Remote workers swap commute for productivity

More than half (60%) of small business employees who are working from home due to the pandemic are using the time they would be spending on their commute as work time, a new study by Vodafone has found.

According to the research, which was conducted by Atomik Research and surveyed 1,003 UK adults from SME companies, 40% of employees who are working from home have put in an average of 642 additional hours, equal to 26 extra days, since lockdown began back in March.

A quarter (25%) of the surveyed homeworkers are also contributing to their local economy on a daily basis by swapping major coffee retailers such as Starbucks or Pret a Manger for smaller cafes and coffee shops.

According to Vodafone UK business director Anne Sheehan, "the Covid-19 pandemic has reshaped the working world, seemingly for the long-term".

"Workers are now contributing more where they live, and that will be a boost to local businesses during these difficult times," she said.

The report follows the UK government’s campaign aiming to encourage employees to return to their offices and prevent city centres from becoming "ghost towns".

However, research conducted by Cardiff and Southampton Universities found that nine in 10 people in the UK who worked remotely during the pandemic want to continue to stay away from the office. Between 6,000 and 7,000 UK residents were questioned in the survey, with 88% saying they would like to continue working remotely in some capacity, with 46% wanting to do so often or all of the time.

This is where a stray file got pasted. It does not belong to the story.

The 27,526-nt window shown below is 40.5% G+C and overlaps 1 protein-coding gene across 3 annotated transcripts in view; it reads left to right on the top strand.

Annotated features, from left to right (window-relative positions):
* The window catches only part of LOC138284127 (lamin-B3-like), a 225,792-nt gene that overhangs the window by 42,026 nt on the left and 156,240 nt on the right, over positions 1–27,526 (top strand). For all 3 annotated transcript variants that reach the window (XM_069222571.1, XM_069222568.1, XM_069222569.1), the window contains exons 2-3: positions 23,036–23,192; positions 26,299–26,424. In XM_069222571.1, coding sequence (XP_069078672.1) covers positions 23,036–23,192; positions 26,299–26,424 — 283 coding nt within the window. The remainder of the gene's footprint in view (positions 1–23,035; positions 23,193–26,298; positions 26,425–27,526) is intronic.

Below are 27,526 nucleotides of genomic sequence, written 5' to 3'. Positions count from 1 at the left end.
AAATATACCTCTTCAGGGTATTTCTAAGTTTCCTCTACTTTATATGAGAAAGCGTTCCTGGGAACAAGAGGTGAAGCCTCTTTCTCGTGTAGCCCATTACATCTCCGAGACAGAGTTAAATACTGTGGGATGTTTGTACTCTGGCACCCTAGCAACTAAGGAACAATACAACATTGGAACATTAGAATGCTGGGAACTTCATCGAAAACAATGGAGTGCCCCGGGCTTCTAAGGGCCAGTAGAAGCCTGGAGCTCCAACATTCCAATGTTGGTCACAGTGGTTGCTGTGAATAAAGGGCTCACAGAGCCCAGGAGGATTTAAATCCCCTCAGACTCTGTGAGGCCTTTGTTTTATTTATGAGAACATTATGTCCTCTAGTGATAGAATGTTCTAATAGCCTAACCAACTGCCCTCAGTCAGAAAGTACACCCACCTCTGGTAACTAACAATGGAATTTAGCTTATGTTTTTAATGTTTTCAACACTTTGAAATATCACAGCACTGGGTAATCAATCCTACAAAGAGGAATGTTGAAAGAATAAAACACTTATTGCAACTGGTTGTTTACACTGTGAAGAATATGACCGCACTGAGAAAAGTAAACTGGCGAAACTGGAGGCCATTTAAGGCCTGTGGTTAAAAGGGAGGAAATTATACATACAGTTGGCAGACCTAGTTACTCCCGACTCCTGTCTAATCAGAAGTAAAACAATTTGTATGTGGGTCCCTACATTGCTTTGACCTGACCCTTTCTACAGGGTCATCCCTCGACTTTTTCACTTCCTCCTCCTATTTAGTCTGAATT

According to the Evening Standard, the government might try to convince homeworkers to return to the offices by providing them with free bus and train credit, as using public transport systems and its potential health implications is believed to be one of the main factors driving employees away from coming back into the cities.

Sabina Weston

Having only graduated from City University in 2019, Sabina has already demonstrated her abilities as a keen writer and effective journalist. Currently a content writer for Drapers, Sabina spent a number of years writing for ITPro, specialising in networking and telecommunications, as well as charting the efforts of technology companies to improve their inclusion and diversity strategies, a topic close to her heart.

Sabina has also held a number of editorial roles at Harper's Bazaar, Cube Collective, and HighClouds.